Partnering with Mohamed Cheriet at the Synchromedia Lab at the École de technologie supérieure in Montreal and Lambert Schomaker of the Artificial Intelligence Lab at Groningen University in the Netherlands, we will be applying new image-processing techniques to better understand the relations between pages at the visual level. Rather than OCR a text and  compare the relations between words, we want to know how it is that pages correlate with one another through their visual features. How much semantic information is contained in the visual dimensions of a page and what other kinds of information is encoded there — whether it be indeces of scribal communities or perhaps styles of ornamentation that marked different periods or cultures? Although we think of texts as things that we read, texts are first and foremost visual objects. Our goal is thus to account for new kinds of texts and new kinds of textual information that have so far been missing from the big data turn.

This is just the first step, however. Our second principal question is: knowing something about the visual relations between pages, can we create larger maps of connections between texts in corpuses of writing that represent different world cultures at different historical junctures? Can we understand the networks of literary exchange that existed and helped define these different cultural formations of the past? To this end, we are bringing together four different databases for our analysis that have been curated by researchers at McGill and Stanford: post-classical Islamic philosophy (Robert Wisnovsky), Chinese Women’s Writing from the Ming-Qing Dynasties (Grace Fong), the Anglo-Saxon Middle-Ages (Elaine Treharne), and the European Enlightenment (Andrew Piper/Mark Algee-Hewitt). These collections bring together writings from diverse spans of both time and space, from 1050, the beginnings of Islamic post-classical philosophy and the Anglo-Saxon high middle ages, to 1900, the onset of various global modernisms across China, the Middle East and Europe. Together they comprise 1,194,000 pages. Uniting each of these domains, we would suggest, is the shared sense of being a culture in transition. Our aim is thus as capacious as it is straightforward: how are these different transitional periods and places characterized by networks of shared ideas?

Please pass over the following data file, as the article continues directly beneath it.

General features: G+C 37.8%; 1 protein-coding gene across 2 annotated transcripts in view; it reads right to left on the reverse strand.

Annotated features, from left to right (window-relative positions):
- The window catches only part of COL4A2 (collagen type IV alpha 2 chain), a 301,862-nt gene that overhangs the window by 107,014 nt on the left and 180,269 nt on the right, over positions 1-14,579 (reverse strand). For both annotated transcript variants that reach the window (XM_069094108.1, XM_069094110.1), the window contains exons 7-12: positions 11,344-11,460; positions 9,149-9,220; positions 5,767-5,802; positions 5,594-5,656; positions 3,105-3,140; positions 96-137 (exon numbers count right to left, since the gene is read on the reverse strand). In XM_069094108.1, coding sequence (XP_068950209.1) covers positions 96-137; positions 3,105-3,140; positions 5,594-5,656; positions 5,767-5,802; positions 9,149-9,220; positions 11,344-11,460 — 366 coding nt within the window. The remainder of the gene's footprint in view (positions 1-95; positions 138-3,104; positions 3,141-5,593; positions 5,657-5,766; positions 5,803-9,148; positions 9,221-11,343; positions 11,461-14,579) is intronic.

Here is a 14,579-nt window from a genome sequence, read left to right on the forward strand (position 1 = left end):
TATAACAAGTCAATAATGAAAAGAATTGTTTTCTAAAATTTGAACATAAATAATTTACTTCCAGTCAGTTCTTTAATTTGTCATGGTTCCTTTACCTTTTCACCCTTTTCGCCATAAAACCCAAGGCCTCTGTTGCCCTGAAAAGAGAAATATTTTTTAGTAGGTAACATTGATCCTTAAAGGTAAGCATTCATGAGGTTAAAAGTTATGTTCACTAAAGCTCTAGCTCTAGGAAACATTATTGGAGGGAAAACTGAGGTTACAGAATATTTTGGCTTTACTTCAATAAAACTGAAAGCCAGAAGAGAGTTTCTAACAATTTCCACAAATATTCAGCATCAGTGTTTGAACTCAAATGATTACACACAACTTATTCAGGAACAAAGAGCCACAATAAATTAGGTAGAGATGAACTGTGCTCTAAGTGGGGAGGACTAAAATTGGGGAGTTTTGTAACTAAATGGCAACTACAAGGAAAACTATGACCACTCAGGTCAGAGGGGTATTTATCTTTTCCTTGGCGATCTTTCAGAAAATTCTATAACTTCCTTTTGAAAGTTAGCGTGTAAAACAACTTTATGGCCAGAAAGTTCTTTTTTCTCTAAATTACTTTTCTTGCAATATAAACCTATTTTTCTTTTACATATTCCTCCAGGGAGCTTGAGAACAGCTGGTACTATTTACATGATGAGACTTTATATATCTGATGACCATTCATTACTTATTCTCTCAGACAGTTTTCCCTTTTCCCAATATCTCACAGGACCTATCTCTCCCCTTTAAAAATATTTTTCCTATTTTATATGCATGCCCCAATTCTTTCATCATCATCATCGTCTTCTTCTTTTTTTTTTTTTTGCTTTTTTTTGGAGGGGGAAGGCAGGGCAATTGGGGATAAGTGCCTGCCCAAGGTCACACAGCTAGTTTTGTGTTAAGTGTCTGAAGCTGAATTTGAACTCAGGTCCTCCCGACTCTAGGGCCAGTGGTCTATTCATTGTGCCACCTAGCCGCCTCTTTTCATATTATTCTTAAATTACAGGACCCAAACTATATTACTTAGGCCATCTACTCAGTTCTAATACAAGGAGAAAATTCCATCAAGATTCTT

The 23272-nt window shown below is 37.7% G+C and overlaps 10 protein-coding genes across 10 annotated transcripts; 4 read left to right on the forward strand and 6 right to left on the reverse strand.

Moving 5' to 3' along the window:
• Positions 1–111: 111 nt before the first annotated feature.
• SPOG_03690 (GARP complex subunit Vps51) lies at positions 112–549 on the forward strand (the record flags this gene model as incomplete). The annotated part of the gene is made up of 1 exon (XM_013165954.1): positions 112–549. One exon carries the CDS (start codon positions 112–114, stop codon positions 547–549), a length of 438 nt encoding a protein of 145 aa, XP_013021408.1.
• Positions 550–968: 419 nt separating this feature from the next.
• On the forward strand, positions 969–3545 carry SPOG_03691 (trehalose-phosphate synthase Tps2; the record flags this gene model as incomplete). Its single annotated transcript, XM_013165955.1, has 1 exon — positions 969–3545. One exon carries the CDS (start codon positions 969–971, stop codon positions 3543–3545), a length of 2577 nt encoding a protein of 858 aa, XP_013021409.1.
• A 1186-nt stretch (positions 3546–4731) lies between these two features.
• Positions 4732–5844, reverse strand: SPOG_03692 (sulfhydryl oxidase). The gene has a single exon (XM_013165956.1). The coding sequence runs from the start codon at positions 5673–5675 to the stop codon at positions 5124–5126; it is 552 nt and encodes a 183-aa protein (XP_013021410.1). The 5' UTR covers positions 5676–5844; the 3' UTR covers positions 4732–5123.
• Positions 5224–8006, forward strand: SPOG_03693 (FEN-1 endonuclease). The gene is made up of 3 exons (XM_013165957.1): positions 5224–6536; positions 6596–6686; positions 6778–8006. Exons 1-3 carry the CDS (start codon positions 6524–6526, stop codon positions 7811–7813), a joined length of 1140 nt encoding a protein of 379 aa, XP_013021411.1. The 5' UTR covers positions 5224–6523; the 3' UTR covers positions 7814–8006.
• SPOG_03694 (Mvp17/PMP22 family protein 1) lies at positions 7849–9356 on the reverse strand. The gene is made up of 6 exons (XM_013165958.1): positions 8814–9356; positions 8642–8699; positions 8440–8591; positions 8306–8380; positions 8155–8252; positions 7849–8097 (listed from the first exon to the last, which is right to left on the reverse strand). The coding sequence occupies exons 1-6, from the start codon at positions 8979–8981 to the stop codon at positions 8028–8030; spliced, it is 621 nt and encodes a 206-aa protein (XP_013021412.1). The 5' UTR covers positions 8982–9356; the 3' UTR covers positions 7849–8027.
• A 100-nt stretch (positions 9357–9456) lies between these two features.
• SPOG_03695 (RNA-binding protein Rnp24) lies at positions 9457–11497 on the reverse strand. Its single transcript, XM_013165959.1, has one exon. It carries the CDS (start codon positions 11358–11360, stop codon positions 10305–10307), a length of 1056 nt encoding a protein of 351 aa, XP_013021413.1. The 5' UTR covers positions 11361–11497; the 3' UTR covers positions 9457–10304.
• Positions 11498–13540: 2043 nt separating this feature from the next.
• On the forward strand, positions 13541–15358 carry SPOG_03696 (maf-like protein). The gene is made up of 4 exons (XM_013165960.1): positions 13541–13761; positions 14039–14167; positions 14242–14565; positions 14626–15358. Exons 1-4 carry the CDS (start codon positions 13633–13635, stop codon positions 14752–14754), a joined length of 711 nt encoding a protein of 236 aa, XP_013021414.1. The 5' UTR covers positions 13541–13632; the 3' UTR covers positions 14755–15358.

Partnering with Derek Ruths of the Network Dynamics Lab at McGill University, we will be asking some of the following questions regarding our different cultural collections:

  • what texts were most central to a particular epoch? what do such texts have in common with one another?
  • What texts play a mediating role between different communities of writing within a corpus? To make the bridge between different clusters of texts, what kinds of writing does one most often pass through?
  • How are these different cultures themselves comprised of different textual communities? Do we find that different periods or cultures are marked by different degrees of communities (many smaller communities versus fewer strong concentrations)?
  • How do ideas move across time? Are there strong correlations between works from similar time periods or do we find periods more defined by anachronism or recycling?

These are just some of the questions we hope to answer over the next two years. The value we think is the way this allows us to put into practice a model of comparative globalism, one that places major, often transnational regional cultures from diverse parts of the world in conversation with one another while at the same time preserving the uniqueness of their cultural differences. Our goal is not a flattening of the world into a single, unified cultural account, but the study of the communicative underpinnings that maintain these differences. The quantitative study of literary networks, we argue, allows for a renewed project of comparative inquiry, one that enables artifacts of a very different nature, whether of medium, script, language, or epoch, to be put into conversation with one another. This project would mark the first cross-cultural comparative study of literary networks of its kind.